Presentation Title

A Profile of STEM Persistence in a Diverse Primarily Undergraduate Institution

Start Date

November 2016

End Date

November 2016

Location

HUB 302-86

Type of Presentation

Poster

Abstract

This study offers a glimpse of a diverse STEM college student population and investigates factors that affect their persistence in attaining STEM degrees. The instrument used to collect data for this study involved an online survey with Likert-style statements and open-ended response questions. Data were gathered from the survey (n=915) and used to characterize the diversity of the respondents by ethnicity, gender, age, class standing, transfer, and undergraduate major upon entry versus current major. Data from the online survey were also used to explore respondents’ perceived obstacles to attaining STEM degrees and their suggestions to mitigate those obstacles. Quantitative data from the online survey were analyzed for measures of central tendency, while qualitative data were analyzed for emergent themes. Demographic survey results show that the majority of respondents were females, upperclassmen, non-transfer students, ages 18 to 23, Biology and Chemistry department majors, and Hispanic, Asian, or White. Major barriers to achieving STEM degrees as reported by survey respondents included academic, personal, and resource concerns. Work and time management are examples of personal obstacles that were revealed in the qualitative component of the survey. Quantitatively, 60.0% of all respondents reported that they had a job and of that fraction, 94.2% work between one to thirty hours per week. Results of this study will help ascertain the types of programs and practices that could alleviate the obstacles that affect student persistence in attaining STEM degrees.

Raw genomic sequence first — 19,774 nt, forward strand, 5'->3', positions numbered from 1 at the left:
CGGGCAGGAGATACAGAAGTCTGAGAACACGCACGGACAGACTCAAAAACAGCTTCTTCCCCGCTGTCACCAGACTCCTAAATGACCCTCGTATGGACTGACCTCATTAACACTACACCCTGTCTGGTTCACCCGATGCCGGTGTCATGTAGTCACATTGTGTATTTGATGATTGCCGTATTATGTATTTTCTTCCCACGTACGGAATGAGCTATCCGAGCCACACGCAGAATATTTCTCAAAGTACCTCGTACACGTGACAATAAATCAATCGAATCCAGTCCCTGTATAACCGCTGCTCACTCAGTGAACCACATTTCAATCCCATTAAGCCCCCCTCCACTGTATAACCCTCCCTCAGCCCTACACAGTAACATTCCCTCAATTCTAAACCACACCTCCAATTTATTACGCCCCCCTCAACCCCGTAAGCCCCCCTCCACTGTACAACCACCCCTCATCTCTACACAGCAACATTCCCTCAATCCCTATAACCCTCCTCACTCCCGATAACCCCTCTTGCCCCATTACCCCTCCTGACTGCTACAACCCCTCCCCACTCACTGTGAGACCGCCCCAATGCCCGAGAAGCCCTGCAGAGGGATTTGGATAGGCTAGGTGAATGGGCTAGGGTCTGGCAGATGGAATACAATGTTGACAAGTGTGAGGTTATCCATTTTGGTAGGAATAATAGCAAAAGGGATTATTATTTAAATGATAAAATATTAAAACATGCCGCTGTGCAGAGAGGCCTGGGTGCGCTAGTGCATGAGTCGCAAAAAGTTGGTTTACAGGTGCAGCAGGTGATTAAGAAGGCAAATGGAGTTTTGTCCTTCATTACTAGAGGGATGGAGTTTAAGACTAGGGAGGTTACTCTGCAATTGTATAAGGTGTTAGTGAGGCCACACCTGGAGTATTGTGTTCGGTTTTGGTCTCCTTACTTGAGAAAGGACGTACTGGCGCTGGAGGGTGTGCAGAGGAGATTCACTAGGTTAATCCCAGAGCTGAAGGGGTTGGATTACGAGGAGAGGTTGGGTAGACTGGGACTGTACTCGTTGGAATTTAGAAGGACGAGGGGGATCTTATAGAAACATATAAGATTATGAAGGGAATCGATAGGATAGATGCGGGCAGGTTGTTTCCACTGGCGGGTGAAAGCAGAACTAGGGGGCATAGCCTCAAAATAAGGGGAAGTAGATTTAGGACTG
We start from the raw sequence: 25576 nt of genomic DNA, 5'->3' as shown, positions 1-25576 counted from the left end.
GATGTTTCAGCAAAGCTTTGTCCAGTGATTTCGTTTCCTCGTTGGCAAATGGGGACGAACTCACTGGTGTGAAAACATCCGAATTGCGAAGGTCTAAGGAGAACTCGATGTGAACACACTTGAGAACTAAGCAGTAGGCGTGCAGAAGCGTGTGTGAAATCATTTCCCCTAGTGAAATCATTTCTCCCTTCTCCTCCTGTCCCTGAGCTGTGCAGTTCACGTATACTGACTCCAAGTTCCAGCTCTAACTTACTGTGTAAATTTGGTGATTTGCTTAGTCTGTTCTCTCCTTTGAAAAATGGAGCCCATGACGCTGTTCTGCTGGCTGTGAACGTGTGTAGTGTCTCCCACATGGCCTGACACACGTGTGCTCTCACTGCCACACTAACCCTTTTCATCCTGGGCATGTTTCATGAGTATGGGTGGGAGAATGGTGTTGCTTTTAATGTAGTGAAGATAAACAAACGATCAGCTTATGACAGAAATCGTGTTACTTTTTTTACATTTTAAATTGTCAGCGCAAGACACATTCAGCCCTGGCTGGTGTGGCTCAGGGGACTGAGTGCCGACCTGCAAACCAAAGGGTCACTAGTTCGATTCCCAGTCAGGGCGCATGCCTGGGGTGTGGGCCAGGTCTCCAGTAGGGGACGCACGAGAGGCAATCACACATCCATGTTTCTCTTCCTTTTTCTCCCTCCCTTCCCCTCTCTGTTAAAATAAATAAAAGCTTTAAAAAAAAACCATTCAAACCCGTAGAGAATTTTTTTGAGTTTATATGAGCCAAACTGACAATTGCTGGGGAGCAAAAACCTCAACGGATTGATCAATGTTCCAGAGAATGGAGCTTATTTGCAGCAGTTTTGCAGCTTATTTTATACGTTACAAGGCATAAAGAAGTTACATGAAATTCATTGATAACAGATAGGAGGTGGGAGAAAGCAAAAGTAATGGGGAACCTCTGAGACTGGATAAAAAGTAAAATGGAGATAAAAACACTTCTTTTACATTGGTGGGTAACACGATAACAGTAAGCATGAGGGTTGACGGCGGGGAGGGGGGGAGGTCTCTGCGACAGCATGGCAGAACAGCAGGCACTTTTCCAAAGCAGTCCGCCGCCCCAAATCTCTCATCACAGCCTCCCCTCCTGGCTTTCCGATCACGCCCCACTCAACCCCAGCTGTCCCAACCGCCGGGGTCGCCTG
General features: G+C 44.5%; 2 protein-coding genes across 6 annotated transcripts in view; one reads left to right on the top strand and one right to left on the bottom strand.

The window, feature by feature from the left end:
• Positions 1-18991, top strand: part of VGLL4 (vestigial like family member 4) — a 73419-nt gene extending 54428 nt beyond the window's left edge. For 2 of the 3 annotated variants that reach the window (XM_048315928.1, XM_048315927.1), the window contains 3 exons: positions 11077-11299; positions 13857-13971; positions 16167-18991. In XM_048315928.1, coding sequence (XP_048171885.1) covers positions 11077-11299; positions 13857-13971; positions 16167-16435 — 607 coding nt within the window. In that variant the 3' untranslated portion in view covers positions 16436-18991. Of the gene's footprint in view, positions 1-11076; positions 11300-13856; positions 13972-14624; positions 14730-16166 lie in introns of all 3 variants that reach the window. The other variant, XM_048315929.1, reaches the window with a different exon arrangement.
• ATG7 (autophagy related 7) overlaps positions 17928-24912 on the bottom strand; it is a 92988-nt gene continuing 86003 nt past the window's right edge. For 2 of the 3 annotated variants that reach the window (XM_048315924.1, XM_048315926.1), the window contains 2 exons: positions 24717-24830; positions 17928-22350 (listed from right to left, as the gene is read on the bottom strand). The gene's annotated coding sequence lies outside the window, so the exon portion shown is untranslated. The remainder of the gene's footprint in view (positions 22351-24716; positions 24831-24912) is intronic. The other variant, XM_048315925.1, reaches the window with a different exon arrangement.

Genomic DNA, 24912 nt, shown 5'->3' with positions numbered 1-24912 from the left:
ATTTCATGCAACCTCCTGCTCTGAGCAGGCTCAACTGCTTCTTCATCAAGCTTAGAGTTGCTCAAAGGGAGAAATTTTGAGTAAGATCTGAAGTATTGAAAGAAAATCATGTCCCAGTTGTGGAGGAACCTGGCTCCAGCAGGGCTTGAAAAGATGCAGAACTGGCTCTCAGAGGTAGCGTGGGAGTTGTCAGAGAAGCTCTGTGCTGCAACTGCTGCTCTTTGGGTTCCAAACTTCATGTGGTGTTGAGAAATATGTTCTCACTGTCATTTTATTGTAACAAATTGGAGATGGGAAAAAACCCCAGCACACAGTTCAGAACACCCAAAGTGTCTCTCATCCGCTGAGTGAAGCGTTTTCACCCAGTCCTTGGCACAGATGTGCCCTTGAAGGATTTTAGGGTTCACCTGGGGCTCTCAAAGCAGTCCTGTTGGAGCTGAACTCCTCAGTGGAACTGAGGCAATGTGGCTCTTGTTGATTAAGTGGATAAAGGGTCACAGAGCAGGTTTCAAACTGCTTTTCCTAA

Keywords: STEM Persistence, Mixed Methodologies, Demographics, Chemical Education Research

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Nov 12th, 1:00 PM Nov 12th, 2:00 PM

A Profile of STEM Persistence in a Diverse Primarily Undergraduate Institution

HUB 302-86

This study offers a glimpse of a diverse STEM college student population and investigates factors that affect their persistence in attaining STEM degrees. The instrument used to collect data for this study involved an online survey with Likert-style statements and open-ended response questions. Data were gathered from the survey (n=915) and used to characterize the diversity of the respondents by ethnicity, gender, age, class standing, transfer, and undergraduate major upon entry versus current major. Data from the online survey were also used to explore respondents’ perceived obstacles to attaining STEM degrees and their suggestions to mitigate those obstacles. Quantitative data from the online survey were analyzed for measures of central tendency, while qualitative data were analyzed for emergent themes. Demographic survey results show that the majority of respondents were females, upperclassmen, non-transfer students, ages 18 to 23, Biology and Chemistry department majors, and Hispanic, Asian, or White. Major barriers to achieving STEM degrees as reported by survey respondents included academic, personal, and resource concerns. Work and time management are examples of personal obstacles that were revealed in the qualitative component of the survey. Quantitatively, 60.0% of all respondents reported that they had a job and of that fraction, 94.2% work between one to thirty hours per week. Results of this study will help ascertain the types of programs and practices that could alleviate the obstacles that affect student persistence in attaining STEM degrees.

Keywords: STEM Persistence, Mixed Methodologies, Demographics, Chemical Education Research